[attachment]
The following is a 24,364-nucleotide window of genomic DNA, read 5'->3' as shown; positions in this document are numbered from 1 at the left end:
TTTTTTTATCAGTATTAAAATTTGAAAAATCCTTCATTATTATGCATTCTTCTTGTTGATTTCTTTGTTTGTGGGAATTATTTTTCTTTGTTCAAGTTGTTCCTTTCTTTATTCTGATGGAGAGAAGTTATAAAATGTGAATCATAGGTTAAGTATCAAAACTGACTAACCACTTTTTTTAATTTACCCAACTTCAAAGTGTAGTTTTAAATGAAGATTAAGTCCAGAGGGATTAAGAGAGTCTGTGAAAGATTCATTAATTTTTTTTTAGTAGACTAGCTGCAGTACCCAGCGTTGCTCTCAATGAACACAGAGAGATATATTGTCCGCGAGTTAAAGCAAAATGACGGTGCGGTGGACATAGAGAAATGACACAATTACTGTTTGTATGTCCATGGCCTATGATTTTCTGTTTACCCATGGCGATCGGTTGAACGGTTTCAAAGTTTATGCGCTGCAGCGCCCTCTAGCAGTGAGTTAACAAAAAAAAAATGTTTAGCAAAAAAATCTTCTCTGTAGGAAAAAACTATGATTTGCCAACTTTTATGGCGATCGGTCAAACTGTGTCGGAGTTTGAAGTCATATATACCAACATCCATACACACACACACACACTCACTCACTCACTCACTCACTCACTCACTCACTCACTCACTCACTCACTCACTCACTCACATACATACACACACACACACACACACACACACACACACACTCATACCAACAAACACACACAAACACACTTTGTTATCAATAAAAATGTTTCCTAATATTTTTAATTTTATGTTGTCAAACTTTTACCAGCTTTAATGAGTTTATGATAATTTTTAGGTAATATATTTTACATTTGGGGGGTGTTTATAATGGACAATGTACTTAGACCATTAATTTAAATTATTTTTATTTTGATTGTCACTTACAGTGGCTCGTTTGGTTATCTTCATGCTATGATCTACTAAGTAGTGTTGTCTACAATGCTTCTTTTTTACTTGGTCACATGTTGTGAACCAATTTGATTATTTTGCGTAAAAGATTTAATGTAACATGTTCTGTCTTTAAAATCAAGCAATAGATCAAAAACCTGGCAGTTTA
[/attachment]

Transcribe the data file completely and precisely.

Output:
The following is a 24,364-nucleotide window of genomic DNA, read 5'->3' as shown; positions in this document are numbered from 1 at the left end:
TTTTTTTATCAGTATTAAAATTTGAAAAATCCTTCATTATTATGCATTCTTCTTGTTGATTTCTTTGTTTGTGGGAATTATTTTTCTTTGTTCAAGTTGTTCCTTTCTTTATTCTGATGGAGAGAAGTTATAAAATGTGAATCATAGGTTAAGTATCAAAACTGACTAACCACTTTTTTTAATTTACCCAACTTCAAAGTGTAGTTTTAAATGAAGATTAAGTCCAGAGGGATTAAGAGAGTCTGTGAAAGATTCATTAATTTTTTTTTAGTAGACTAGCTGCAGTACCCAGCGTTGCTCTCAATGAACACAGAGAGATATATTGTCCGCGAGTTAAAGCAAAATGACGGTGCGGTGGACATAGAGAAATGACACAATTACTGTTTGTATGTCCATGGCCTATGATTTTCTGTTTACCCATGGCGATCGGTTGAACGGTTTCAAAGTTTATGCGCTGCAGCGCCCTCTAGCAGTGAGTTAACAAAAAAAAAATGTTTAGCAAAAAAATCTTCTCTGTAGGAAAAAACTATGATTTGCCAACTTTTATGGCGATCGGTCAAACTGTGTCGGAGTTTGAAGTCATATATACCAACATCCATACACACACACACACACTCACTCACTCACTCACTCACTCACTCACTCACTCACTCACTCACTCACTCACTCACTCACATACATACACACACACACACACACACACACACACACACACTCATACCAACAAACACACACAAACACACTTTGTTATCAATAAAAATGTTTCCTAATATTTTTAATTTTATGTTGTCAAACTTTTACCAGCTTTAATGAGTTTATGATAATTTTTAGGTAATATATTTTACATTTGGGGGGTGTTTATAATGGACAATGTACTTAGACCATTAATTTAAATTATTTTTATTTTGATTGTCACTTACAGTGGCTCGTTTGGTTATCTTCATGCTATGATCTACTAAGTAGTGTTGTCTACAATGCTTCTTTTTTACTTGGTCACATGTTGTGAACCAATTTGATTATTTTGCGTAAAAGATTTAATGTAACATGTTCTGTCTTTAAAATCAAGCAATAGATCAAAAACCTGGCAGTTTA